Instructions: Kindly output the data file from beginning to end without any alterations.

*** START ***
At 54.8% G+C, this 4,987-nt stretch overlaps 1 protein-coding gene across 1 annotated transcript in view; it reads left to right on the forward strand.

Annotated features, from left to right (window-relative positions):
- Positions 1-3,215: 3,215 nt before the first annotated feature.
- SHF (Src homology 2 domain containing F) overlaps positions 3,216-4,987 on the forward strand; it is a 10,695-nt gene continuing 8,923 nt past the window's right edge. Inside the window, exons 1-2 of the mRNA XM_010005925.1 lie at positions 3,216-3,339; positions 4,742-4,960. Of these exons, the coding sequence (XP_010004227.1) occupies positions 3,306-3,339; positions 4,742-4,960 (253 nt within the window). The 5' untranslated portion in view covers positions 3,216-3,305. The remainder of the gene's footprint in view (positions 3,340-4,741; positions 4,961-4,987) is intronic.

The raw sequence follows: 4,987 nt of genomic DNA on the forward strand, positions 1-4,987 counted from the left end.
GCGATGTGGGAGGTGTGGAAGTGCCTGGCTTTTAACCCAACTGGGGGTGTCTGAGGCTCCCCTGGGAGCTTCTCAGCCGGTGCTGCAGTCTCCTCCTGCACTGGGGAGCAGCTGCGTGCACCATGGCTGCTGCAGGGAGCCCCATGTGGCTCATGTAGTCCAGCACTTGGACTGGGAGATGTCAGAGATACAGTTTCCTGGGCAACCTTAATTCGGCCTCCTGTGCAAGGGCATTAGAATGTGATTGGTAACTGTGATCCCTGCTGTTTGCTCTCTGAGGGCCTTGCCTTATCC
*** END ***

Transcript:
At 54.8% G+C, this 4,987-nt stretch overlaps 1 protein-coding gene across 1 annotated transcript in view; it reads left to right on the forward strand.

Annotated features, from left to right (window-relative positions):
- Positions 1-3,215: 3,215 nt before the first annotated feature.
- SHF (Src homology 2 domain containing F) overlaps positions 3,216-4,987 on the forward strand; it is a 10,695-nt gene continuing 8,923 nt past the window's right edge. Inside the window, exons 1-2 of the mRNA XM_010005925.1 lie at positions 3,216-3,339; positions 4,742-4,960. Of these exons, the coding sequence (XP_010004227.1) occupies positions 3,306-3,339; positions 4,742-4,960 (253 nt within the window). The 5' untranslated portion in view covers positions 3,216-3,305. The remainder of the gene's footprint in view (positions 3,340-4,741; positions 4,961-4,987) is intronic.

The raw sequence follows: 4,987 nt of genomic DNA on the forward strand, positions 1-4,987 counted from the left end.
GCGATGTGGGAGGTGTGGAAGTGCCTGGCTTTTAACCCAACTGGGGGTGTCTGAGGCTCCCCTGGGAGCTTCTCAGCCGGTGCTGCAGTCTCCTCCTGCACTGGGGAGCAGCTGCGTGCACCATGGCTGCTGCAGGGAGCCCCATGTGGCTCATGTAGTCCAGCACTTGGACTGGGAGATGTCAGAGATACAGTTTCCTGGGCAACCTTAATTCGGCCTCCTGTGCAAGGGCATTAGAATGTGATTGGTAACTGTGATCCCTGCTGTTTGCTCTCTGAGGGCCTTGCCTTATCC